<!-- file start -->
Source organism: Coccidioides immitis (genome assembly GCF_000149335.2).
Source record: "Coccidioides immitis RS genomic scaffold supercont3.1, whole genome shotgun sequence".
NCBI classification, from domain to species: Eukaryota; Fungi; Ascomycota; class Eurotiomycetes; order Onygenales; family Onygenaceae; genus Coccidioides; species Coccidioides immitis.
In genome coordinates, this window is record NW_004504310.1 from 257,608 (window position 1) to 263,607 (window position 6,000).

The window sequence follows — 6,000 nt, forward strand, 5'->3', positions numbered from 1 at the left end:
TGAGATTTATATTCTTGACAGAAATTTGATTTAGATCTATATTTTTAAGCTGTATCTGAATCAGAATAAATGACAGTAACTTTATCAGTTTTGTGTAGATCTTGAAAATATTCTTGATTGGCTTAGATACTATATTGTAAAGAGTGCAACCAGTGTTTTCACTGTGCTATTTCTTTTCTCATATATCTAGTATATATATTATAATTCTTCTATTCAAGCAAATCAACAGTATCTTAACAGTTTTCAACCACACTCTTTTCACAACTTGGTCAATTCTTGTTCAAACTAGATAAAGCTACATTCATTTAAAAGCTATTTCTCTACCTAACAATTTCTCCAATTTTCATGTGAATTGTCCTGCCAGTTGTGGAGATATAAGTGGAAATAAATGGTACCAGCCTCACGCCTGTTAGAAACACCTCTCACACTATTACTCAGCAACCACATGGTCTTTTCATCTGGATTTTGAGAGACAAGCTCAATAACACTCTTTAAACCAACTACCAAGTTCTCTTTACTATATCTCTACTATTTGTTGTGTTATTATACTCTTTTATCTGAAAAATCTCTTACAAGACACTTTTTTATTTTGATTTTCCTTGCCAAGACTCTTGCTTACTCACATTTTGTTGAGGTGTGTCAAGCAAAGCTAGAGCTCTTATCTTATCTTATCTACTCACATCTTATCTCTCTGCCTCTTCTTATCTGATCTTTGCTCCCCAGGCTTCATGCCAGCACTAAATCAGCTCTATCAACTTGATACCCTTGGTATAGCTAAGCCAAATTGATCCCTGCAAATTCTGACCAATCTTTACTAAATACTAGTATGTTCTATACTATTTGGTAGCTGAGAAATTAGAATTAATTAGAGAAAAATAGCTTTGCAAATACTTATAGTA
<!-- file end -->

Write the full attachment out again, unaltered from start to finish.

Source organism: Coccidioides immitis (genome assembly GCF_000149335.2).
Source record: "Coccidioides immitis RS genomic scaffold supercont3.1, whole genome shotgun sequence".
NCBI classification, from domain to species: Eukaryota; Fungi; Ascomycota; class Eurotiomycetes; order Onygenales; family Onygenaceae; genus Coccidioides; species Coccidioides immitis.
In genome coordinates, this window is record NW_004504310.1 from 257,608 (window position 1) to 263,607 (window position 6,000).

The window sequence follows — 6,000 nt, forward strand, 5'->3', positions numbered from 1 at the left end:
TGAGATTTATATTCTTGACAGAAATTTGATTTAGATCTATATTTTTAAGCTGTATCTGAATCAGAATAAATGACAGTAACTTTATCAGTTTTGTGTAGATCTTGAAAATATTCTTGATTGGCTTAGATACTATATTGTAAAGAGTGCAACCAGTGTTTTCACTGTGCTATTTCTTTTCTCATATATCTAGTATATATATTATAATTCTTCTATTCAAGCAAATCAACAGTATCTTAACAGTTTTCAACCACACTCTTTTCACAACTTGGTCAATTCTTGTTCAAACTAGATAAAGCTACATTCATTTAAAAGCTATTTCTCTACCTAACAATTTCTCCAATTTTCATGTGAATTGTCCTGCCAGTTGTGGAGATATAAGTGGAAATAAATGGTACCAGCCTCACGCCTGTTAGAAACACCTCTCACACTATTACTCAGCAACCACATGGTCTTTTCATCTGGATTTTGAGAGACAAGCTCAATAACACTCTTTAAACCAACTACCAAGTTCTCTTTACTATATCTCTACTATTTGTTGTGTTATTATACTCTTTTATCTGAAAAATCTCTTACAAGACACTTTTTTATTTTGATTTTCCTTGCCAAGACTCTTGCTTACTCACATTTTGTTGAGGTGTGTCAAGCAAAGCTAGAGCTCTTATCTTATCTTATCTACTCACATCTTATCTCTCTGCCTCTTCTTATCTGATCTTTGCTCCCCAGGCTTCATGCCAGCACTAAATCAGCTCTATCAACTTGATACCCTTGGTATAGCTAAGCCAAATTGATCCCTGCAAATTCTGACCAATCTTTACTAAATACTAGTATGTTCTATACTATTTGGTAGCTGAGAAATTAGAATTAATTAGAGAAAAATAGCTTTGCAAATACTTATAGTA